A schematic from US Environmental Protection Agency that details levels of DDT contamination of sediment off the coast of Southern California. Highest levels are in red, while indigo represents the lowest reported levels of DDT. Image by US EPA.

One place that many would not fathom to believe finding the remnants of civilization is the Mariana Trench in the Pacific Ocean. In 2016, it was reported that garbage was found there, as well.

Scientists are now finding the effects of technological excesses in the Arctic ocean, as well. Studies as recent as August of 2017 reveal finding  micro plastics (MP) in sediments and waters of the Arctic Ocean.

It does not take far or very long to notice the effects of ocean pollution. It is safe to deduce the oceans and we face a potential crisis.

PCB Pollution Los Angeles County

A schematic from US Environmental Protection Agency that details levels of DDT contamination of sediment off the coast of Southern California. Highest levels are in red, while indigo represents the lowest reported levels of DDT. Image by US EPA.

Image source: https://www3.epa.gov/region9/superfund/pvshelf/index.html

 

 

What are these ‘Newer Pollutants?’

Finding micro-sized particles ( known as beads from toiletries and micro-sized plastics) in sea life presents a new twist in the  water problem. Because the so-called particles are not readily trapped during sewage treatment processes, many different kinds of sea life are ingesting them, as well. Thus, micro-sized particles are found in many forms of  sea-life: kelp, shellfish, birds, and other fish. These findings have led to a further maturing of technology leading to the new field of nano-toxicology. However, not all of the scientific establishment is on board with the findings.

A Mindset that Allowed Micro-sized Refuse in the World’s Oceans

Whether it is leachate from plastics or micro-beads utilized in toiletries– the un-wanted chemicals are found in almost every species of sea life. As the world forged ahead by utilizing nanotechnology in the hopes of greening the planet, paradigms that were utilized in past technologies still haunt the planet’s population. The mindset of ignoring the repercussions of toxic chemicals was one that was rampant prior to Ecology Movement of the 1970s. Since that time, a majority of the newer generation of scientists have changed their priorities, but complete change is yet to come.

 

 

 

November 2018 #metoo and #8yearsinPower and a #Solution

eightyears.001

If it wasn’t for the bumbling stupidity of the Republican mysogyny, a lot of the of the gains of the 2018 midterms would not have occured. Facts remain the same- money will dictate how most will vote. In my opinion, this is a sad indictment of the status quo.

Not only have we failed to squelch racism– it still rules many parts of the country — it is in the form of gerrymandering and voter suppression.

What we have learned is that more needs to be done-

Money from the far Right must be countered with a mainstream attempt from the Left to tell it like it is. Not back down — I, for one, plan to be more socially active in the coming year especially when it comes to calling a spade a spade. No more backing away — from political activism and countering falsehoods with the truth.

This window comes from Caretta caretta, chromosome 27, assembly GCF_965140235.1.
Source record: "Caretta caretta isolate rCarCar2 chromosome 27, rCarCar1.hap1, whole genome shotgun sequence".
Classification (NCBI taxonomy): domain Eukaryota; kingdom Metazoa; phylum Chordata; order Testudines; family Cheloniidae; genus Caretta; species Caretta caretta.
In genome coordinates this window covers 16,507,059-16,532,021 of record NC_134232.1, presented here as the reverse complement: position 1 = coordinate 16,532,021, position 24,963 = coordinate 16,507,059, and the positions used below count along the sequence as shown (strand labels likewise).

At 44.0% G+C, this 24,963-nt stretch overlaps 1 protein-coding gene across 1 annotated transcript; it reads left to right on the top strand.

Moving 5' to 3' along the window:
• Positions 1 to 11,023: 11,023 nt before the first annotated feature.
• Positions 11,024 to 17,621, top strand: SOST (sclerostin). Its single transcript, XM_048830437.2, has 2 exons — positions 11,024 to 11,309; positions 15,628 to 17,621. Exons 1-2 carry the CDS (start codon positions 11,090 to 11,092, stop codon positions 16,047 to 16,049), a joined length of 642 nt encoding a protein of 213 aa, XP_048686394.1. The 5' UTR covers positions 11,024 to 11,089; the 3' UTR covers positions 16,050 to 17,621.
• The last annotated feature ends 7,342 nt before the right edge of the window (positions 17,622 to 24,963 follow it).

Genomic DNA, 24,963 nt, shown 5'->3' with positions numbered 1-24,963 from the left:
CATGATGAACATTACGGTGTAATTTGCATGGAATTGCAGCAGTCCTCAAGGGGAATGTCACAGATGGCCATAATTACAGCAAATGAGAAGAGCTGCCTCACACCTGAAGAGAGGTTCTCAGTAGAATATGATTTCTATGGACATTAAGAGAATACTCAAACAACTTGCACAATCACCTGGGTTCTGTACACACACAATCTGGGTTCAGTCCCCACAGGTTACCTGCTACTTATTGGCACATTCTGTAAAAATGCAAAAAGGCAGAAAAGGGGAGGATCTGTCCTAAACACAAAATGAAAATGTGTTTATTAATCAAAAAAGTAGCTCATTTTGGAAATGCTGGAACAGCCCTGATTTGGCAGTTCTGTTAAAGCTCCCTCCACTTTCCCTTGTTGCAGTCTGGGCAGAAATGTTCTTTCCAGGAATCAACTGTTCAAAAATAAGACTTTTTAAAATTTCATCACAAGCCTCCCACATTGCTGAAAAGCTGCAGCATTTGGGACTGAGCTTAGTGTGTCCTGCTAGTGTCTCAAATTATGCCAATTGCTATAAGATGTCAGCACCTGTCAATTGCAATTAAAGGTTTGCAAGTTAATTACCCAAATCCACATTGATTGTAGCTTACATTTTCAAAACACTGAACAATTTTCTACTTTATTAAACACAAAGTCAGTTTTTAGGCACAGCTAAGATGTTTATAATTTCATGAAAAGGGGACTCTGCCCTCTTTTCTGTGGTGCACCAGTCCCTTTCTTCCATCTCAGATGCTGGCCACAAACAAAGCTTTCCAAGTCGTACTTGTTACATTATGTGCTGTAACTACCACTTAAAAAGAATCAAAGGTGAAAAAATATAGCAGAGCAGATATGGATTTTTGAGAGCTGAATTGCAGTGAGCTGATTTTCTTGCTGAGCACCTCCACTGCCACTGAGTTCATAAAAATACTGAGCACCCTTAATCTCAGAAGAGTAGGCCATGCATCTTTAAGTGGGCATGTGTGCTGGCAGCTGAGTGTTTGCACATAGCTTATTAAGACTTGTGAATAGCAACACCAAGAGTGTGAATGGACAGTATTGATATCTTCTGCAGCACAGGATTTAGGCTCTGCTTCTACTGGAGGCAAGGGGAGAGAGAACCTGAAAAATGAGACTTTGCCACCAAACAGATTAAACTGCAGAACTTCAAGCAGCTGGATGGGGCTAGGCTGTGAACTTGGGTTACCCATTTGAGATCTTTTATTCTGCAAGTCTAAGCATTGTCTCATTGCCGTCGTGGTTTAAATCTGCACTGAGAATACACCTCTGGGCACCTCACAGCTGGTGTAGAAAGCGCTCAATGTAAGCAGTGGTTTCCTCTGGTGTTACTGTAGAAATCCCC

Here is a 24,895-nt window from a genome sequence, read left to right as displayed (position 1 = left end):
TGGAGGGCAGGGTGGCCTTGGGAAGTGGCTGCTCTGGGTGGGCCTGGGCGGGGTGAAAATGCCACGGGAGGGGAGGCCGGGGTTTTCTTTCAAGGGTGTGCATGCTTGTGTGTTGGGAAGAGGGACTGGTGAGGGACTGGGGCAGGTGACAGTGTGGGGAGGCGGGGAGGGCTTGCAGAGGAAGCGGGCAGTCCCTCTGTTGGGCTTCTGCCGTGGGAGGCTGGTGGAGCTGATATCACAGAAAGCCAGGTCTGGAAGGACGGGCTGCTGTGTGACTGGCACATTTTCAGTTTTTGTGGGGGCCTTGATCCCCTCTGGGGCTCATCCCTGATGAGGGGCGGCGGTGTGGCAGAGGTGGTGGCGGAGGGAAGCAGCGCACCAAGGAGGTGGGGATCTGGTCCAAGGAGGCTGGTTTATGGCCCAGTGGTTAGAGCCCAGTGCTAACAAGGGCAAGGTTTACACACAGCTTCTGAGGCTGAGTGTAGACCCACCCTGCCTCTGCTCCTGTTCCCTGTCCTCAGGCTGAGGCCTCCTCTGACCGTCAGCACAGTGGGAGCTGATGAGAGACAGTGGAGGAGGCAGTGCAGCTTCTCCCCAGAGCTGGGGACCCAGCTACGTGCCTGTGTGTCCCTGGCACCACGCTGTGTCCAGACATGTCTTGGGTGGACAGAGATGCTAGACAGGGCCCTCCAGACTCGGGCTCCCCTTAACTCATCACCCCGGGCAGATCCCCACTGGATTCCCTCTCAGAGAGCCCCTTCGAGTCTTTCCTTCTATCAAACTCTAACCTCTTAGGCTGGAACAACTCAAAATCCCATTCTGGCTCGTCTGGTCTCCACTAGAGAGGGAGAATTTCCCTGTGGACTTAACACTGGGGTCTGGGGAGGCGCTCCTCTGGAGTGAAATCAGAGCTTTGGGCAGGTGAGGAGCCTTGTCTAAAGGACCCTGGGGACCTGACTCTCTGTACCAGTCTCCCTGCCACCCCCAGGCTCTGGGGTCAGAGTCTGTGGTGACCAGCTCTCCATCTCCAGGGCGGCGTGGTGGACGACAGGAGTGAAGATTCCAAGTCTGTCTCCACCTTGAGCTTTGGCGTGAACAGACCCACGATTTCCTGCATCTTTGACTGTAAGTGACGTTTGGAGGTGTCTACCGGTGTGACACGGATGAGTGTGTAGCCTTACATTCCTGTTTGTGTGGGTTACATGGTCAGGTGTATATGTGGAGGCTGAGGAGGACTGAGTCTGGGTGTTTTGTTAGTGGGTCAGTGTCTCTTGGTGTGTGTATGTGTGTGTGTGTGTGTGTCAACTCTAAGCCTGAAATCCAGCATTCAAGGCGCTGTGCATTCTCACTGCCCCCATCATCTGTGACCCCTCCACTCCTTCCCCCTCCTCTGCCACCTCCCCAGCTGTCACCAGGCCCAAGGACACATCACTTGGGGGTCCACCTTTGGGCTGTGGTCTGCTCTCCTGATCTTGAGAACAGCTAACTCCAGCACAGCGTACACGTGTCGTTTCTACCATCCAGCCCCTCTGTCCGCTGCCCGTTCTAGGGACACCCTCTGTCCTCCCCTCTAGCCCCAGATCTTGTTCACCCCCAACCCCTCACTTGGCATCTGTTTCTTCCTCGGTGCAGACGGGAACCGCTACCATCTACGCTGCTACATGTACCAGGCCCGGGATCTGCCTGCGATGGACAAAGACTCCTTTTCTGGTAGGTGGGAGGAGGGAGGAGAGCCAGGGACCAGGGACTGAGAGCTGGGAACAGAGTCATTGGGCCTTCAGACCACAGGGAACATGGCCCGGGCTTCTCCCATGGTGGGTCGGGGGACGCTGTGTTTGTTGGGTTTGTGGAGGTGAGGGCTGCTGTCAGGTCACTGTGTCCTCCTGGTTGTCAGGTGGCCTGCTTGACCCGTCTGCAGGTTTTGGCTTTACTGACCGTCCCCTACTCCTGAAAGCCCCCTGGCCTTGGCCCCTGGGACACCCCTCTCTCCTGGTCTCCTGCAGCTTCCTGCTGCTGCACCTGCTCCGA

I will be posting my attempts on this blog to counter what I believe to be falsehood straight-on.

Cheers,

John

 

Where were you in 1968?

John_Carlos,_Tommie_Smith,_Peter_Norman_1968cr

The american sprinters Tommie Smith,John Carlos and Peter Norman during the award ceremony of the 200 m race at the Mexican Olympic games. During the awards ceremony, Smith and Carlos protested against racial discrimination: they went barefoot on the podium and listened to their anthem bowing their heads and raising a fist with a black glove. Mexico City, Mexico, 1968 Mexico city, Mexico, 1968 https://en.wikipedia.org/wiki/1968_Olympics_Black_Power_salute

 

 

Where were you in 1968? I was just a child who didn’t know enough about the world–let alone what it meant to be repressed. My heart presently bleeds as I attempt to fathom the duplicity and lack of respect shown to immigrants. Children being separated from their mothers and kept in detention for weeks… How did we get here America???

Ramblngs: Curt Flood– Exemplary Role Model with a Golden Glove

By John A. Jaksich

Curt Flood played for three teams during his Major League Career: Cincinnati Reds, St. Louis Cardinals and the Washington Senators. He would have been regarded as Hall of Fame status in some circles. However, Mr. Flood is presently regarded as a Civil Rights figure that was many years ahead of his time.

You see, Curtis Charles Flood is responsible for challenging how baseball players were regarded by their owners. Curt Flood protested the trade that would have sent him to the Philadelphia Phillies. He refused to be regarded as property– he sued MLB and shortened his playing career. However, with his actions, he set the stage for future players to be paid salaries that they felt were deserving-of. His actions allowed Reggie Jackson to become a New York Yankee and not play for the Oakland Athletics.

Mr. Jackson, at the time. was a premier player with the Oakland ballclub. The team owner was  Mr.  O’Finley. He paid the players lower wages than they felt they deserved for the time. The team had won 3 world championships and the players felt they deserved better salaries. The city loved their team– its citizens could not have been prouder. But, behind the veil of ownership was a tight-fisted businessman. Whether he viewed his players as property is not known, however- his players wanted better.

What Does It All Mean?

Further examination of Mr. Flood’s actions should lead many of us to question how we regard our own loyalties. Many of us have careers and jobs that we enjoy; and in some ways, many of us don’t have to worry about being “owned by our employer.” Many times, we are free to choose how long we can continue to work at a particular employer. However, much of what we do and say in the era of Facebook, Twitter, Instagram and the others, is subject to scrutiny.